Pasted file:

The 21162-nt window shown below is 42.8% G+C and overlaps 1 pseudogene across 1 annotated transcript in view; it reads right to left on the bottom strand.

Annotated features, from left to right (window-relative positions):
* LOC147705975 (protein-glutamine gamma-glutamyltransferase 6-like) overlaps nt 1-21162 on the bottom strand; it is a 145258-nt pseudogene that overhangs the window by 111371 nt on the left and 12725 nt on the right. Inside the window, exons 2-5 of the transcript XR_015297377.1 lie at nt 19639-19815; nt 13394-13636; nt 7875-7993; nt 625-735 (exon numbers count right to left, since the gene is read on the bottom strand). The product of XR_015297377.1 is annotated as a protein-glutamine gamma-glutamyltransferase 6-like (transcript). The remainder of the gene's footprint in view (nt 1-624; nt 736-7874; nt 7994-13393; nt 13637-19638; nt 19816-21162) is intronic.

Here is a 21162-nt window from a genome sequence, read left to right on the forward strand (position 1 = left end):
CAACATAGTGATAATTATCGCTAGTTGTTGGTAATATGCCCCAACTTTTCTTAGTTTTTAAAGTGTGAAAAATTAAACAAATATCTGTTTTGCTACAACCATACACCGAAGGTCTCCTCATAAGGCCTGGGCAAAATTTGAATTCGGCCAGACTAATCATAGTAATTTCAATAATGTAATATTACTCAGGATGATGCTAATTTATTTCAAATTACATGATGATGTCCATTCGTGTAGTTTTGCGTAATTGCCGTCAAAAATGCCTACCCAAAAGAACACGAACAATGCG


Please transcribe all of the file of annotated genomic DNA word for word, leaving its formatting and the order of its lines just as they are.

The 21162-nt window shown below is 42.8% G+C and overlaps 1 pseudogene across 1 annotated transcript in view; it reads right to left on the bottom strand.

Annotated features, from left to right (window-relative positions):
* LOC147705975 (protein-glutamine gamma-glutamyltransferase 6-like) overlaps nt 1-21162 on the bottom strand; it is a 145258-nt pseudogene that overhangs the window by 111371 nt on the left and 12725 nt on the right. Inside the window, exons 2-5 of the transcript XR_015297377.1 lie at nt 19639-19815; nt 13394-13636; nt 7875-7993; nt 625-735 (exon numbers count right to left, since the gene is read on the bottom strand). The product of XR_015297377.1 is annotated as a protein-glutamine gamma-glutamyltransferase 6-like (transcript). The remainder of the gene's footprint in view (nt 1-624; nt 736-7874; nt 7994-13393; nt 13637-19638; nt 19816-21162) is intronic.

Here is a 21162-nt window from a genome sequence, read left to right on the forward strand (position 1 = left end):
CAACATAGTGATAATTATCGCTAGTTGTTGGTAATATGCCCCAACTTTTCTTAGTTTTTAAAGTGTGAAAAATTAAACAAATATCTGTTTTGCTACAACCATACACCGAAGGTCTCCTCATAAGGCCTGGGCAAAATTTGAATTCGGCCAGACTAATCATAGTAATTTCAATAATGTAATATTACTCAGGATGATGCTAATTTATTTCAAATTACATGATGATGTCCATTCGTGTAGTTTTGCGTAATTGCCGTCAAAAATGCCTACCCAAAAGAACACGAACAATGCG